• The water pump should also be replaced every 75,000-100,000 kms I’m told.
  • CV joints need constant attention, but I haven’t found a heavy car yet that doesn’t have this issue.
  • Externally, the door handle carriers are prone to break, but parts can be found reasonably cheaply online.

Considering it’s a hefty machine, this V8 is almost as frugal as my diesel, which I am finding hard to fathom. I specifically chose an oil burner to avoid huge fuel bills but perhaps I should rethink this strategy. With the sun roof open to its fullest extent, windows down, and heading along a twisting piece of tarmac, this is a great place to be. Then the kids switch on the pop box and the serenity is shattered. Bugger. 

Useful X5 Forums & Clubs 


OzBMW  –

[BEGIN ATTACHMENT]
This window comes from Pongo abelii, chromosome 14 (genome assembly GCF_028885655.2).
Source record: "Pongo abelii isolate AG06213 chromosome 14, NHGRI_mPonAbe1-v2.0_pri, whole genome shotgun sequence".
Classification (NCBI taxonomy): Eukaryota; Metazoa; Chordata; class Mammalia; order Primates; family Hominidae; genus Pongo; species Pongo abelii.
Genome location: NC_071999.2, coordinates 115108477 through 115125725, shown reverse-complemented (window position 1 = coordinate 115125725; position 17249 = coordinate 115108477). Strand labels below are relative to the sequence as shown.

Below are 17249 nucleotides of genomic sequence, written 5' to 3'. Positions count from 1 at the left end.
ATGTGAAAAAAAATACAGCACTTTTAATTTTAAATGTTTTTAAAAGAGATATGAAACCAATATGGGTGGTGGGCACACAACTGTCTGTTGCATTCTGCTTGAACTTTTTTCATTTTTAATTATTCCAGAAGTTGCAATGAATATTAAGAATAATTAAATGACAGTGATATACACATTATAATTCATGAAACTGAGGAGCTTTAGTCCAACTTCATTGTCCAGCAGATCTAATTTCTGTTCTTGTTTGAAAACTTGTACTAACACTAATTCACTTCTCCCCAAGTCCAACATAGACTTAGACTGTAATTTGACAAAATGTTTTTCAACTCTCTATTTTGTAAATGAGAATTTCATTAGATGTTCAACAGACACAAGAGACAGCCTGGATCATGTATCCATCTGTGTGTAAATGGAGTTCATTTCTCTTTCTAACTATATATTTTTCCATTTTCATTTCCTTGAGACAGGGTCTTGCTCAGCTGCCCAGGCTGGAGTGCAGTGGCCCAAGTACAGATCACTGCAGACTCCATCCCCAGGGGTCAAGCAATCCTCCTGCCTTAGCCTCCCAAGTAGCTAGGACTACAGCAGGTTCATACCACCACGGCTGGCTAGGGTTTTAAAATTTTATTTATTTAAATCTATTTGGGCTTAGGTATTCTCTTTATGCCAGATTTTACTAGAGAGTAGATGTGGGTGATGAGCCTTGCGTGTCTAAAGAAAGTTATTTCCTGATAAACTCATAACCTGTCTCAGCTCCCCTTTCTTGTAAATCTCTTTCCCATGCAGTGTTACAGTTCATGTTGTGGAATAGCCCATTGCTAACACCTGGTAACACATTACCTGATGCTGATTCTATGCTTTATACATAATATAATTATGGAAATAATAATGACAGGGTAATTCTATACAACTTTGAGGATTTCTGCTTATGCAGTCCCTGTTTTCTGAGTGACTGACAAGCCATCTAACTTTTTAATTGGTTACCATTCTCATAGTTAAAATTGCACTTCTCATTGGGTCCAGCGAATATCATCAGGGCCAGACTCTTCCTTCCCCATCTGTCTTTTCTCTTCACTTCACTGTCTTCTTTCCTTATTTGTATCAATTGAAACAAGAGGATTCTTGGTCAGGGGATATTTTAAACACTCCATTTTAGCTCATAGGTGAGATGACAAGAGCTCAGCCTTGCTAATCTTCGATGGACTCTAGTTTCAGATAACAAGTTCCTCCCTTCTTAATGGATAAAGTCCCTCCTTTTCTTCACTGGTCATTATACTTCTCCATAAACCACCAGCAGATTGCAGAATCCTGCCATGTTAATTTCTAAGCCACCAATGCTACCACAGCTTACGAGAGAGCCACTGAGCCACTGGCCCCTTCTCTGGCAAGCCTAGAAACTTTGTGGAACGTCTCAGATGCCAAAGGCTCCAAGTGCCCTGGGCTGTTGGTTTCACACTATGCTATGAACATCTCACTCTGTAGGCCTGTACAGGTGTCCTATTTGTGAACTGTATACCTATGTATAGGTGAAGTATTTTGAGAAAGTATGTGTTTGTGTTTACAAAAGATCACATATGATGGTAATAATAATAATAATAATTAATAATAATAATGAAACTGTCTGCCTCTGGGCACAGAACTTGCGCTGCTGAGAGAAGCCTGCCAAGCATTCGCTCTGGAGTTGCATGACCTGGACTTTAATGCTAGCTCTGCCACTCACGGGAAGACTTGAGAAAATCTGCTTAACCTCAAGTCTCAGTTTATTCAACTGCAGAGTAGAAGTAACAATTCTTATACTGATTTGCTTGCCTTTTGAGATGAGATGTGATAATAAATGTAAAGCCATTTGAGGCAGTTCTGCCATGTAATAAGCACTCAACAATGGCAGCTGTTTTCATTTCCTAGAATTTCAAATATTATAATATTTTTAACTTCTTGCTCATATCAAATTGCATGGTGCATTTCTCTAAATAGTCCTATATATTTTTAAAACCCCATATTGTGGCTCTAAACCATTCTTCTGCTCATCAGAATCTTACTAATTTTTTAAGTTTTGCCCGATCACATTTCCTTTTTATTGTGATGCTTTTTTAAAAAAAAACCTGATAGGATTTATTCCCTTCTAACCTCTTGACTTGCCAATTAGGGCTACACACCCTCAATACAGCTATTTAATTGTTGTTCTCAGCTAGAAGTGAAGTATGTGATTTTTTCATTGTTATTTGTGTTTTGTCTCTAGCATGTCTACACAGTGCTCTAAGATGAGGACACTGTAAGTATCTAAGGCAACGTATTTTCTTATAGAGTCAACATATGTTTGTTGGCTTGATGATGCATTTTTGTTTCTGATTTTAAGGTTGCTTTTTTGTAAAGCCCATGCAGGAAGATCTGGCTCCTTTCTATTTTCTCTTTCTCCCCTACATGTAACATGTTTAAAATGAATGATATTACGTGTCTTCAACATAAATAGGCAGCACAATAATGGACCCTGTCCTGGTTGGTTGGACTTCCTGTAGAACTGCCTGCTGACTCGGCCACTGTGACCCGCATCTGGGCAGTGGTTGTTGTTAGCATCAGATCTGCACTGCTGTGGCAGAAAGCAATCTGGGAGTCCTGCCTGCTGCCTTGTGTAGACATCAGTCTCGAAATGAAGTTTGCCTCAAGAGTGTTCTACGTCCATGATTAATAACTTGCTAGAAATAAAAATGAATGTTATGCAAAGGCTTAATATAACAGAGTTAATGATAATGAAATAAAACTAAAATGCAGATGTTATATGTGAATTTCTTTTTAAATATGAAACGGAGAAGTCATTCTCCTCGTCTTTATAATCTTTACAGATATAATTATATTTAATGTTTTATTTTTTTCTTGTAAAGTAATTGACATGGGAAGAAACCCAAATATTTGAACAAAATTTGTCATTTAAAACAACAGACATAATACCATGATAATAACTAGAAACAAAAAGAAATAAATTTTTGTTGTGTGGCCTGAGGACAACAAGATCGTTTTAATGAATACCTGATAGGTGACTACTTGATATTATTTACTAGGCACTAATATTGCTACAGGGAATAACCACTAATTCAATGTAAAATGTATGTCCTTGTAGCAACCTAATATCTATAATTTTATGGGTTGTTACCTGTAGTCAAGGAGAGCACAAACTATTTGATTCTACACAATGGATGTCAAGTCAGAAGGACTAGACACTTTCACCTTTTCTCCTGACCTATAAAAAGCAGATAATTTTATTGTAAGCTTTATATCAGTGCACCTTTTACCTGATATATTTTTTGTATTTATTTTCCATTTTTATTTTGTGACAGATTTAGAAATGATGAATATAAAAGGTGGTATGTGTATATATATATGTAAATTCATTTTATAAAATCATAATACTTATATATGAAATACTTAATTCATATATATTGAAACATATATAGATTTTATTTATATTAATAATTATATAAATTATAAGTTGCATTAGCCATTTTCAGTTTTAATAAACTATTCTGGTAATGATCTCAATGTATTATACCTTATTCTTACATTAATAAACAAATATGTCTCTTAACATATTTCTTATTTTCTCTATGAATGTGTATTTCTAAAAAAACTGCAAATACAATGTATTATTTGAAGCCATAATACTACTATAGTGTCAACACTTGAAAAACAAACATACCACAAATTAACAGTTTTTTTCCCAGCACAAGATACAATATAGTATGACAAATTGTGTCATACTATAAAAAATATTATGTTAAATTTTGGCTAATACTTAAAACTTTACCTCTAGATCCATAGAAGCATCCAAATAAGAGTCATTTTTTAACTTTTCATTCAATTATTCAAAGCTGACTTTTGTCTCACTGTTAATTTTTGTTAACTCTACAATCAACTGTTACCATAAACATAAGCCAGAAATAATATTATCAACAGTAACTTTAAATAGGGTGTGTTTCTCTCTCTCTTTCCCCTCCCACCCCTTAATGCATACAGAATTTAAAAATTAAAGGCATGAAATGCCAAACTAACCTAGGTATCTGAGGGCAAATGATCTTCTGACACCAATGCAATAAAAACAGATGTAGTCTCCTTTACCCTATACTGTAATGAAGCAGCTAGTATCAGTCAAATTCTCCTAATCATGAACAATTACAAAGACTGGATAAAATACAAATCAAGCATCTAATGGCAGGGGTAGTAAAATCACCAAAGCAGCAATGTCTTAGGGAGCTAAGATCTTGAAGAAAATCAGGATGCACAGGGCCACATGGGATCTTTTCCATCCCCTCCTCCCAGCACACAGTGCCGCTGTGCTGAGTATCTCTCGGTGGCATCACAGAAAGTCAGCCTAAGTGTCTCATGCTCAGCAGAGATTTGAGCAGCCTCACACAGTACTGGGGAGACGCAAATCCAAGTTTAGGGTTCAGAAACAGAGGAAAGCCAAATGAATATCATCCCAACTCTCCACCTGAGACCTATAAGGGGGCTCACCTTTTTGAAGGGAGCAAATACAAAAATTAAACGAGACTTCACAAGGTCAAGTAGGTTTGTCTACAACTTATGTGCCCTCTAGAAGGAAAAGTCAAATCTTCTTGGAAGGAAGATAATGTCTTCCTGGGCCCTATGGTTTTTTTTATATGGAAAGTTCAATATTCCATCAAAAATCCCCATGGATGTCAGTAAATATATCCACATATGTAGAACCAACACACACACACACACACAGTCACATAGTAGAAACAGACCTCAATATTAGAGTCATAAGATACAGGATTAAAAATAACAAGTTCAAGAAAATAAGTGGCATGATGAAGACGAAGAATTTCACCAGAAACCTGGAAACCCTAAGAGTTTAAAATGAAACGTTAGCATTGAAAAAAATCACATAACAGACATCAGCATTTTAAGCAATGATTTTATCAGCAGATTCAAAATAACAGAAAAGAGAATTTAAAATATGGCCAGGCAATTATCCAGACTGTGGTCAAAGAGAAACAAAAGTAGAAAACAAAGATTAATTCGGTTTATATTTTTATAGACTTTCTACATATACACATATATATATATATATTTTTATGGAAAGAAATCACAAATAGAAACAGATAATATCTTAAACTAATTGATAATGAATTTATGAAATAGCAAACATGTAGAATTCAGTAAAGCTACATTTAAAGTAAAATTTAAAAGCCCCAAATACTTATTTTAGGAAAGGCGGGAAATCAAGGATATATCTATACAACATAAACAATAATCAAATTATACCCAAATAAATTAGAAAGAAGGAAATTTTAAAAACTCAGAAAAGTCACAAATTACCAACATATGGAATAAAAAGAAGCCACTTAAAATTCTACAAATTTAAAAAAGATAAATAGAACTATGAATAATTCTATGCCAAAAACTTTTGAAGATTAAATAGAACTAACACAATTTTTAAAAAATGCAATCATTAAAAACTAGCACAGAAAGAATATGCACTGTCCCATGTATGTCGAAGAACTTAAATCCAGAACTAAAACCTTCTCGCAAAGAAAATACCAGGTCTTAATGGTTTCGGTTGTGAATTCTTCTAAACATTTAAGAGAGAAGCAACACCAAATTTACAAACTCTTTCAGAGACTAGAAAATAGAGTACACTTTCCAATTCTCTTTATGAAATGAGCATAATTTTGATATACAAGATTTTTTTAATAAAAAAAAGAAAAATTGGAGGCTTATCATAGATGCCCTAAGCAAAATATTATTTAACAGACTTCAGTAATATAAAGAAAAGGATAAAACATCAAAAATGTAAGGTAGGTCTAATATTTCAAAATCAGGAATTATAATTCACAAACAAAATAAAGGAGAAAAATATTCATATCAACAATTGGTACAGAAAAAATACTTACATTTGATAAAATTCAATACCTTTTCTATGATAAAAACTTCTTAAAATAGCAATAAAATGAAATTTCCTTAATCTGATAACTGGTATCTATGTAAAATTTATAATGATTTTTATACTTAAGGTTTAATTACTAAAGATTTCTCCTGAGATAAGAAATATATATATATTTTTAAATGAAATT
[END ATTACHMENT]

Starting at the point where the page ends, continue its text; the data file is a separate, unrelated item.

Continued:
BMW Owners Club 

BMW Club Australia


bmw e53 x5 v8

Mazda MX-5

Can I have my car back, Dad

Mazda has revealed its new MX-5  and for me it’s a thing of beauty and encapsulates everything a sports car should be – light, rear-wheel drive, slick manual gearshift, brilliant handling and simply fun, fun, fun. Who give’s a toss it’s not particular fast and has a 0-100kph time of around 8 seconds. That’s not the point and well done Mazda engineers for keeping to its principles and not overloading it with every imaginable electronic device that supposedly helps us become better drivers. No wonder they’ve sold over a million of the little blighters since inception in 1985.

mazda mx-5
2015 Mazda MX-5 – courtesy of